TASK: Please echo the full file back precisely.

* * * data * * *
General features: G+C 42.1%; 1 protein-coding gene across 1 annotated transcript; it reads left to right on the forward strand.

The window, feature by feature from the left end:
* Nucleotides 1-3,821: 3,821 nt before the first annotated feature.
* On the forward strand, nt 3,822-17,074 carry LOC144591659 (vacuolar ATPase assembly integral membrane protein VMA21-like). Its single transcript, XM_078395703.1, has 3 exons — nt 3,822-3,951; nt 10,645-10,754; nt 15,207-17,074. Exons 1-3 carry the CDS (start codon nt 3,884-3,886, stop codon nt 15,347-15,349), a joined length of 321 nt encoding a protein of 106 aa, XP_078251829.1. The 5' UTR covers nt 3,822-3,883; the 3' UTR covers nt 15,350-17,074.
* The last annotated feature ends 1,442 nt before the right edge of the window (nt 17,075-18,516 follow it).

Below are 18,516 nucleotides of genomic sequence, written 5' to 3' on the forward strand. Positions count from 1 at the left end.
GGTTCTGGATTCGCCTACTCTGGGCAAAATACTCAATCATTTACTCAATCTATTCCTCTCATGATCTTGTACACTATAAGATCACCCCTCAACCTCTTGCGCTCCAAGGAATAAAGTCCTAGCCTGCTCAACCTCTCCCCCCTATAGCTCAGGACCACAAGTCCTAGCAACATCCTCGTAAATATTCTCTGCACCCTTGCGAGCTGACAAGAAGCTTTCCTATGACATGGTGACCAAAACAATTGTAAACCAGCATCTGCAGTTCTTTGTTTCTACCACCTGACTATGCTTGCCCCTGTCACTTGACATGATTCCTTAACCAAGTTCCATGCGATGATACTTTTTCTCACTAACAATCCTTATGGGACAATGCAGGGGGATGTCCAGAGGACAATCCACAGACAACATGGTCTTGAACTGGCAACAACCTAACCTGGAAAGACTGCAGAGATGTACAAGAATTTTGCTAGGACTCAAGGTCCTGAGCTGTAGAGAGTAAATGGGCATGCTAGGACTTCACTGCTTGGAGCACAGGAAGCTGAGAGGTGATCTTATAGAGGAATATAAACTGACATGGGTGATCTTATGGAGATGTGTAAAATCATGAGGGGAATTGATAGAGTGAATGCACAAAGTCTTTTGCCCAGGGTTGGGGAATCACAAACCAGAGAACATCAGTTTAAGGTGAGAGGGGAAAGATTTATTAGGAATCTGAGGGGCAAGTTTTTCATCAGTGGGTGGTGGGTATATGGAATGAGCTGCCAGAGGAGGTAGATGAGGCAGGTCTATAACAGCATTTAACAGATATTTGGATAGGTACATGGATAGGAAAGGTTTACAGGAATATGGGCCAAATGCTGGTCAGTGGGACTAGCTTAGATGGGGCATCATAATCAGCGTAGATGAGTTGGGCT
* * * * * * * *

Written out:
General features: G+C 42.1%; 1 protein-coding gene across 1 annotated transcript; it reads left to right on the forward strand.

The window, feature by feature from the left end:
* Nucleotides 1-3,821: 3,821 nt before the first annotated feature.
* On the forward strand, nt 3,822-17,074 carry LOC144591659 (vacuolar ATPase assembly integral membrane protein VMA21-like). Its single transcript, XM_078395703.1, has 3 exons — nt 3,822-3,951; nt 10,645-10,754; nt 15,207-17,074. Exons 1-3 carry the CDS (start codon nt 3,884-3,886, stop codon nt 15,347-15,349), a joined length of 321 nt encoding a protein of 106 aa, XP_078251829.1. The 5' UTR covers nt 3,822-3,883; the 3' UTR covers nt 15,350-17,074.
* The last annotated feature ends 1,442 nt before the right edge of the window (nt 17,075-18,516 follow it).

Below are 18,516 nucleotides of genomic sequence, written 5' to 3' on the forward strand. Positions count from 1 at the left end.
GGTTCTGGATTCGCCTACTCTGGGCAAAATACTCAATCATTTACTCAATCTATTCCTCTCATGATCTTGTACACTATAAGATCACCCCTCAACCTCTTGCGCTCCAAGGAATAAAGTCCTAGCCTGCTCAACCTCTCCCCCCTATAGCTCAGGACCACAAGTCCTAGCAACATCCTCGTAAATATTCTCTGCACCCTTGCGAGCTGACAAGAAGCTTTCCTATGACATGGTGACCAAAACAATTGTAAACCAGCATCTGCAGTTCTTTGTTTCTACCACCTGACTATGCTTGCCCCTGTCACTTGACATGATTCCTTAACCAAGTTCCATGCGATGATACTTTTTCTCACTAACAATCCTTATGGGACAATGCAGGGGGATGTCCAGAGGACAATCCACAGACAACATGGTCTTGAACTGGCAACAACCTAACCTGGAAAGACTGCAGAGATGTACAAGAATTTTGCTAGGACTCAAGGTCCTGAGCTGTAGAGAGTAAATGGGCATGCTAGGACTTCACTGCTTGGAGCACAGGAAGCTGAGAGGTGATCTTATAGAGGAATATAAACTGACATGGGTGATCTTATGGAGATGTGTAAAATCATGAGGGGAATTGATAGAGTGAATGCACAAAGTCTTTTGCCCAGGGTTGGGGAATCACAAACCAGAGAACATCAGTTTAAGGTGAGAGGGGAAAGATTTATTAGGAATCTGAGGGGCAAGTTTTTCATCAGTGGGTGGTGGGTATATGGAATGAGCTGCCAGAGGAGGTAGATGAGGCAGGTCTATAACAGCATTTAACAGATATTTGGATAGGTACATGGATAGGAAAGGTTTACAGGAATATGGGCCAAATGCTGGTCAGTGGGACTAGCTTAGATGGGGCATCATAATCAGCGTAGATGAGTTGGGCT